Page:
In many ways, we–you and me–are the worst possible people to determine just how good the 2015 Chicago Cubs are.  We have a long history of loving this franchise and hating this franchise and wanting to hug them and wanting to punch them and everything in between.  It takes a special kind of delusion to continue to root for the Cubs.  Normally sane, rational people can convince themselves against all reason that “hey, they’re not THAT bad.”

Well, gang.  They’re not THAT bad.

They’re pretty fucking good.

For years we just wanted the parade of nitwits running this team to tear it down and build it back up, the right way.  This franchise hadn’t made a concerted effort to do that since the ’30s.  The 1930’s!

And then, it happened.  Four plucky kids bought the team with their billionaire daddy’s cash.  They did everything publicly wrong, but for the most part they picked the right fights (with the city, the state, the neighborhood, the roofies) and they lost some but they won more, and they hired Theo Epstein after the 2011 season, and they came up with a convoluted, but actionable plan to rebuild and revitalize their beloved shitheap of a ballpark, and their beloved shitheap of a team.

Theo set course on gutting a pretty awful roster and piecing together a team, leaning heavily on good hitting prospects.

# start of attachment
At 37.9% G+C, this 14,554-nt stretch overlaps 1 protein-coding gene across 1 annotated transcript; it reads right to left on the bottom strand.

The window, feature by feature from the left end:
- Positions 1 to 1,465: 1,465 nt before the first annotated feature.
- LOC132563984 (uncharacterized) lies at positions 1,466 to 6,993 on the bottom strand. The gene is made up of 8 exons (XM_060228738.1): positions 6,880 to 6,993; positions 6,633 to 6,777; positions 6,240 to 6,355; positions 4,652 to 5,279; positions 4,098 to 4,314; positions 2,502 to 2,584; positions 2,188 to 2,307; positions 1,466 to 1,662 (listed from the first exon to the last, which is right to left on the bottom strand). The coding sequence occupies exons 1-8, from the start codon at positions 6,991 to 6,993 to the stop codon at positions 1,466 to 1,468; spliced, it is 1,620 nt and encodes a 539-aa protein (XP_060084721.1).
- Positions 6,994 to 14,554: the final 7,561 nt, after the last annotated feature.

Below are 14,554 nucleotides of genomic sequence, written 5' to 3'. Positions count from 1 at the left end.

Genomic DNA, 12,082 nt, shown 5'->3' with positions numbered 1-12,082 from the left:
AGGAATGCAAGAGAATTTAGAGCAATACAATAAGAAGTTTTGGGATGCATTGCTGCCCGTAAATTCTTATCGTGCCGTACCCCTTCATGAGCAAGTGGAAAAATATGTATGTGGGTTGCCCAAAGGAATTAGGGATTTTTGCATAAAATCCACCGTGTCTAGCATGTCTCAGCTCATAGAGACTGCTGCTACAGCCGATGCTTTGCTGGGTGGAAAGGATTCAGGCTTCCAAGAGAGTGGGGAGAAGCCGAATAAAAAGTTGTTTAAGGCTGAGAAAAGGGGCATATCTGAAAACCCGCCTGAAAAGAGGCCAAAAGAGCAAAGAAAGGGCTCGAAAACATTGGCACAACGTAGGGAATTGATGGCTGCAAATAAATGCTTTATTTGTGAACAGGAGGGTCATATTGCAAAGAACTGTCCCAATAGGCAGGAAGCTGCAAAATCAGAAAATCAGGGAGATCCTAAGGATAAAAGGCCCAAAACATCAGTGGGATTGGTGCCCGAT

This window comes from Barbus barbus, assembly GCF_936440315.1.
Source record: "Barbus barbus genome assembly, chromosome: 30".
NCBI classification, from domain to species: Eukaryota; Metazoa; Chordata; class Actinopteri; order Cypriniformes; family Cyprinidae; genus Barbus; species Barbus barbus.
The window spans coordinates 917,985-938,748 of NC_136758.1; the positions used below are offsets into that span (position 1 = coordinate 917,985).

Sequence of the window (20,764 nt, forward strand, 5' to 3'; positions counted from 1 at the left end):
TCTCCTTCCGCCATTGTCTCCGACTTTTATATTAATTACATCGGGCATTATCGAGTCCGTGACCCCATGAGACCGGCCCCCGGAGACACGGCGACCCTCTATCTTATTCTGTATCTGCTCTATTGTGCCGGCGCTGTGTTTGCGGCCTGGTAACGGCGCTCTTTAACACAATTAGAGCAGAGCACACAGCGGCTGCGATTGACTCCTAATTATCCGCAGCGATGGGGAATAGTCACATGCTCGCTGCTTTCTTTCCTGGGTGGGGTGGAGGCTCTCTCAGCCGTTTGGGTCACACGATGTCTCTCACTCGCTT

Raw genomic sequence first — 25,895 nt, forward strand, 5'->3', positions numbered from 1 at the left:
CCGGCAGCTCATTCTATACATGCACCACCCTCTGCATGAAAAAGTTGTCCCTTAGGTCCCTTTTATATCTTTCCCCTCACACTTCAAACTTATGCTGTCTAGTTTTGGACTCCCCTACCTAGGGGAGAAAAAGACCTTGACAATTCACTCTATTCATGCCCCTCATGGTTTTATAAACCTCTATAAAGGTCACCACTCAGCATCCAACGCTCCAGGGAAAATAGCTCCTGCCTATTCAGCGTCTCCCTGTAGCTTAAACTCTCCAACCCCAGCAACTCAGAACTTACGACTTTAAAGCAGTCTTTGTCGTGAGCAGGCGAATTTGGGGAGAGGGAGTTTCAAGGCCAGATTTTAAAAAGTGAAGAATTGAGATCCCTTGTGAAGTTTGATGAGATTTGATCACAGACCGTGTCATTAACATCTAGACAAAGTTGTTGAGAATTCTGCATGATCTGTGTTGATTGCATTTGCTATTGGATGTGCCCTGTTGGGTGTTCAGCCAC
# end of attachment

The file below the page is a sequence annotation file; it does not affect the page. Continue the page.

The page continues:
But you know all of this.  You lived it.  Some of you lived it more patiently than others, but here we are, just four years later, and over the last four days the Cubs stood toe to toe with the team they want to be…the three times in five seasons champions of the world–the team that routinely knocks the St. Louis Cardinals out of the playoffs–the San Francisco Giants…and the Cubs beat them every damned time.

Sure, it helped that the Giants world-beater starting pitcher Madison Bumgarner didn’t take a turn in the series, and that their newest starting pitching acquisition, long-time Cubs tormenter1 Mike Leake pulled a hamstring while jogging in between starts and he also missed the series.

But the standings don’t care who’s hurt and who’s turn it is to pitch.  All the standings know is that on Friday morning the Cubs trailed the Giants by a half game in the chase for the last playoff spot in the National League, and on Sunday night the Cubs had a three and a half game lead.